How Colleges Rip Off Donors

(Editor’s note: This article was published by on Nov. 9, 2011.)

I recently wrote a paper for the Pope Center called Games Universities Play. I was not referring to men’s football or women’s volleyball; I was referring to the games university officials play with donors and their money.

Last year alone, colleges and universities raised around $28 billion in private donations. Some colleges and universities seem desperate for money; others are sitting on multi-billion-dollar endowments. Rich and poor alike, many play the same games.

Consider Dartmouth College. Dartmouth in July announced that 19 percent of all gifts meant to support endowed professorships would be used for “associated program costs,” or overhead, unless the donor strictly prohibits such use.  Moreover, the Ivy League college, which sits on a reported $2.8 billion endowment, claims the right to raise the overhead charge at any time for any reason.

At the other end of the spectrum are schools like North Carolina Central University in Durham. Established in 1910, NCCU is the oldest public university in the country created for African-Americans.

Like all other schools in the University of North Carolina system, including the flagship at Chapel Hill, NCCU has seen its state funding cut significantly. Unlike Chapel Hill, however, which can fall back on its $1.9 billion endowment, NCCU’s endowment was just $17.2 million when last reported. So you would think it would appreciate significant gift offers, such as the recent offer by a former state Supreme Court justice and the Pope Foundation [not the Pope Center] to establish a Center for the North Carolina Constitution at the NCCU Law School.

The offer seemed like a no-brainer—and in, fact, the administration wanted it—but faculty and alumni objected because they oppose the political leanings (Republican) of the foundation president offering the financial support. So the former Supreme Court justice shelved the idea and the university lost a valuable project—and donor. So much for pluralism and open-mindedness and the state Constitution; some things are more important, such as political conformity.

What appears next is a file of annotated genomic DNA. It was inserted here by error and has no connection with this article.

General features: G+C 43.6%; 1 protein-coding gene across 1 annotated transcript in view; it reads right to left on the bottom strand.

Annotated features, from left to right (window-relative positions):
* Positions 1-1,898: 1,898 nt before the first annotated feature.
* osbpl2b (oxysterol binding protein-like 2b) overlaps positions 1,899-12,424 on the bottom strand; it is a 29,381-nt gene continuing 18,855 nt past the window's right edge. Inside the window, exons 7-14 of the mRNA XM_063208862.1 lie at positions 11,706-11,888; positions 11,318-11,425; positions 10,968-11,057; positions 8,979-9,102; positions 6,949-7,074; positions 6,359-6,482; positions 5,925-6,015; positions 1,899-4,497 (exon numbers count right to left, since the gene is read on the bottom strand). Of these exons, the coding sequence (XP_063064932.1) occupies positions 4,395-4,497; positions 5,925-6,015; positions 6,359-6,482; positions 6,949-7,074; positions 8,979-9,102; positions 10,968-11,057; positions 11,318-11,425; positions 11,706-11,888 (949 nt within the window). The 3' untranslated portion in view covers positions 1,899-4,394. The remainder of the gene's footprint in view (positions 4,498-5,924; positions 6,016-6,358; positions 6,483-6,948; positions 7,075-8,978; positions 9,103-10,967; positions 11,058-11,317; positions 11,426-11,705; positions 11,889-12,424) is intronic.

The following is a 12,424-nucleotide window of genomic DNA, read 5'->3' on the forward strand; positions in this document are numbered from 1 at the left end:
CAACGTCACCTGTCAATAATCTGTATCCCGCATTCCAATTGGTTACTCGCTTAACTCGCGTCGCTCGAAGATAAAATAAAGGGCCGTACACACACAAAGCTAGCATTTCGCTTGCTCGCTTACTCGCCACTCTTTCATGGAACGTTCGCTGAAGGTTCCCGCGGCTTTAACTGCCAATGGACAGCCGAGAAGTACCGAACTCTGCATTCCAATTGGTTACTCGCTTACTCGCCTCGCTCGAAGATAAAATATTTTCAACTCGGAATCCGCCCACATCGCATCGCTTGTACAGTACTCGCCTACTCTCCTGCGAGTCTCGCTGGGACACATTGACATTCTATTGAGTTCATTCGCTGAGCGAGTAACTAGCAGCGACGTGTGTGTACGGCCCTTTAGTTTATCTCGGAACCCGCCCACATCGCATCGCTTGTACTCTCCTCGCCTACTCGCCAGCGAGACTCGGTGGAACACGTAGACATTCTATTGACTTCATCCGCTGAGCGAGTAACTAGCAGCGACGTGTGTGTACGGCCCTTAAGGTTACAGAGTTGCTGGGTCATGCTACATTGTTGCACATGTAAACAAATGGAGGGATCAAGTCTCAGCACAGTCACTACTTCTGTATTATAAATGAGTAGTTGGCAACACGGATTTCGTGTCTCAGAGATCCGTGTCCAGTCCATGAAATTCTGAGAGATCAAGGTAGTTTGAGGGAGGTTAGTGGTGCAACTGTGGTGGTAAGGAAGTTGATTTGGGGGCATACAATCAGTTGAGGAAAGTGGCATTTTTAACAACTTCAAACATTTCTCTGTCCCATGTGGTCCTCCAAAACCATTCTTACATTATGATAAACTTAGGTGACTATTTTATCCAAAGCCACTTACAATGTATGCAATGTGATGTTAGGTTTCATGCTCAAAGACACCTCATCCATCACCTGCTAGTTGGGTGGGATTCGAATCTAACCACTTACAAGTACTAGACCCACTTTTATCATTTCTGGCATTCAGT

Many donors have walked into similar situations elsewhere: ungrateful institutions that refuse gifts because they don’t agree with the politics of the donor; colleges that take gifts meant for one purpose and use the money for another, or skim a large percentage for general operating support. 

Donors who are tired of such games should consider the following:

Don’t give unrestricted gifts. Avoid contributing to the annual fund or any other program or activity where you have no say in how the money is spent. As former Yale provost Frank N. Turner has written, unrestricted funds often are used to solve the administration’s problems, rather than to support educational needs or even acknowledged institutional priorities. “Often the highest priority is one that’s just been established by whoever threw the most recent tantrum in the president’s office,” he notes.

Term-limit gifts. The history of philanthropy teaches that the wishes of donors (what’s known as “donor intent”) are rarely followed 30 years after a donor’s death, when his children are considering their own mortality and his friends and associates also are gone. So don’t give permanent gifts.

Don’t endow chairs. Universities often play tricks with endowed chairs to divert funds away from what the donor intended.  One method is to have donors partially fund a chair and then have the funds sit for years or decades until the university says it has enough money to create a chair.  The noted historian Stephen Ambrose, for example, began raising money for a chair in military history at the University of Wisconsin in 1996.  When he died in 2002, Ambrose had raised $1 million, short of the $1.5 million the university said it needed to create the chair.  The money sat idle until 2006, when the university suddenly announced it was launching a search for a professor for the chair after a national magazine exposed what the university was doing.  Not until 2009—13 years after Ambrose began fundraising—was the chair filled.

Be entrepreneurial. Donors shouldn’t limit their gifts to Ivy League schools or to the schools they attended, but should expand their search to cover all types of schools. Moreover, the most useful gifts aren’t necessarily seven- and eight-figure mega-gifts and don’t necessarily involve paying professors’ salaries. For example, a donor might consider providing struggling graduate students the funds they need to finish their dissertations.  For the same money used to endow a chair for one tenured professor, a donor could support the research of 20 graduate students—and be satisfied that his gifts were used to support ground-breaking scholarship.

Donors who give unrestricted money to colleges in perpetuity are likely to see most or all of their funds diverted to programs, activities, and causes they wouldn’t have supported on their own.  Donors who make term-limited restricted gifts will get far better results.